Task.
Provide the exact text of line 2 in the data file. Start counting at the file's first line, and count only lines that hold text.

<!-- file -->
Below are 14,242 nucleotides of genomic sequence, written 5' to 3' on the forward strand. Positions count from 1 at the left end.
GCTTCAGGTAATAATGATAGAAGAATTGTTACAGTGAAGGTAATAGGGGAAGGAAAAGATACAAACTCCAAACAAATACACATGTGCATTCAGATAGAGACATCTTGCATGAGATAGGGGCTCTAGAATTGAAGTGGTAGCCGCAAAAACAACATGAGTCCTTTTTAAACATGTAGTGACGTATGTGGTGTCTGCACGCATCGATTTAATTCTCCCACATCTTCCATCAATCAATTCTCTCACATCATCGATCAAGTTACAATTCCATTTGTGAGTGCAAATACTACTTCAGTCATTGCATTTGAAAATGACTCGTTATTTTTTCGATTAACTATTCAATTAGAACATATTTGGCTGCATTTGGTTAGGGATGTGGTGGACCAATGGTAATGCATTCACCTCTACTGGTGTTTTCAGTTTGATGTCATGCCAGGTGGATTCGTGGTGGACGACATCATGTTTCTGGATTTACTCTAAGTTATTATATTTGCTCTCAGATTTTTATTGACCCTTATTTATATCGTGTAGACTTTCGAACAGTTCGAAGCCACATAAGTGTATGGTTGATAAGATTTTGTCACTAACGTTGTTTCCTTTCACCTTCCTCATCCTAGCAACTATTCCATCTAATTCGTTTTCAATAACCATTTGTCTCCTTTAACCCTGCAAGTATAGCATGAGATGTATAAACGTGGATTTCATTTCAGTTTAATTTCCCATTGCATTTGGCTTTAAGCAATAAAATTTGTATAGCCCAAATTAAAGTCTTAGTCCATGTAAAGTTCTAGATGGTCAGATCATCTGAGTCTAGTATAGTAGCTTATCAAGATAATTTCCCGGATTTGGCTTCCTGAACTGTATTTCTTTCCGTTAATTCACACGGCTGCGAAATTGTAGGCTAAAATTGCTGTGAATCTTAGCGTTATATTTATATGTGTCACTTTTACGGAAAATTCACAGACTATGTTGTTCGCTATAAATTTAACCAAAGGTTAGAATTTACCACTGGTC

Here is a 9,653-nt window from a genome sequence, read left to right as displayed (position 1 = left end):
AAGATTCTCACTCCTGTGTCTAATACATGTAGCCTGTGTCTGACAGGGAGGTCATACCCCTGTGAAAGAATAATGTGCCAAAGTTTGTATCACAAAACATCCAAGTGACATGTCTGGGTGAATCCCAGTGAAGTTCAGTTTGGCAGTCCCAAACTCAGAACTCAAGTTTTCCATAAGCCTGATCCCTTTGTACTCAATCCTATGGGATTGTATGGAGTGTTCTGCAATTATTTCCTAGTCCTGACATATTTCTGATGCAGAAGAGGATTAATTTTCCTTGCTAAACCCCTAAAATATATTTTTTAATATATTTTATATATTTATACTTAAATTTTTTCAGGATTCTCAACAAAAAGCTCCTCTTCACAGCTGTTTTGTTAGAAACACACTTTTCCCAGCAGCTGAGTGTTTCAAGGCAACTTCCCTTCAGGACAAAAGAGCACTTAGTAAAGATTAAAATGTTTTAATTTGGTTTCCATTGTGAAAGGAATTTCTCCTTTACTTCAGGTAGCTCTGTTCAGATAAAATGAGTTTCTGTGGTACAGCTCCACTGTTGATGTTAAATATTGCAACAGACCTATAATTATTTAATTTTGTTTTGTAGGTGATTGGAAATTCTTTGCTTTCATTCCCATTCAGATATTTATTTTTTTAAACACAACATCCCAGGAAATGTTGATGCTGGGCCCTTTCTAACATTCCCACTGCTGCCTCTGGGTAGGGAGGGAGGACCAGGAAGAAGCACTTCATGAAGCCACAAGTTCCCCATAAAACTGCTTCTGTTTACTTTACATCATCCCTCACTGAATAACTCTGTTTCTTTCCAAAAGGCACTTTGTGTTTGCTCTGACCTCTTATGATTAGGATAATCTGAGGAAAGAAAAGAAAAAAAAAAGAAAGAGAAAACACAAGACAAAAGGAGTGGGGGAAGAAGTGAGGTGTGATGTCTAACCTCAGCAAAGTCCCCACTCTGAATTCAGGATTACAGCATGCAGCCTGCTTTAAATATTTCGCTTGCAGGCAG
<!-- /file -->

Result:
GCTTCAGGTAATAATGATAGAAGAATTGTTACAGTGAAGGTAATAGGGGAAGGAAAAGATACAAACTCCAAACAAATACACATGTGCATTCAGATAGAGACATCTTGCATGAGATAGGGGCTCTAGAATTGAAGTGGTAGCCGCAAAAACAACATGAGTCCTTTTTAAACATGTAGTGACGTATGTGGTGTCTGCACGCATCGATTTAATTCTCCCACATCTTCCATCAATCAATTCTCTCACATCATCGATCAAGTTACAATTCCATTTGTGAGTGCAAATACTACTTCAGTCATTGCATTTGAAAATGACTCGTTATTTTTTCGATTAACTATTCAATTAGAACATATTTGGCTGCATTTGGTTAGGGATGTGGTGGACCAATGGTAATGCATTCACCTCTACTGGTGTTTTCAGTTTGATGTCATGCCAGGTGGATTCGTGGTGGACGACATCATGTTTCTGGATTTACTCTAAGTTATTATATTTGCTCTCAGATTTTTATTGACCCTTATTTATATCGTGTAGACTTTCGAACAGTTCGAAGCCACATAAGTGTATGGTTGATAAGATTTTGTCACTAACGTTGTTTCCTTTCACCTTCCTCATCCTAGCAACTATTCCATCTAATTCGTTTTCAATAACCATTTGTCTCCTTTAACCCTGCAAGTATAGCATGAGATGTATAAACGTGGATTTCATTTCAGTTTAATTTCCCATTGCATTTGGCTTTAAGCAATAAAATTTGTATAGCCCAAATTAAAGTCTTAGTCCATGTAAAGTTCTAGATGGTCAGATCATCTGAGTCTAGTATAGTAGCTTATCAAGATAATTTCCCGGATTTGGCTTCCTGAACTGTATTTCTTTCCGTTAATTCACACGGCTGCGAAATTGTAGGCTAAAATTGCTGTGAATCTTAGCGTTATATTTATATGTGTCACTTTTACGGAAAATTCACAGACTATGTTGTTCGCTATAAATTTAACCAAAGGTTAGAATTTACCACTGGTC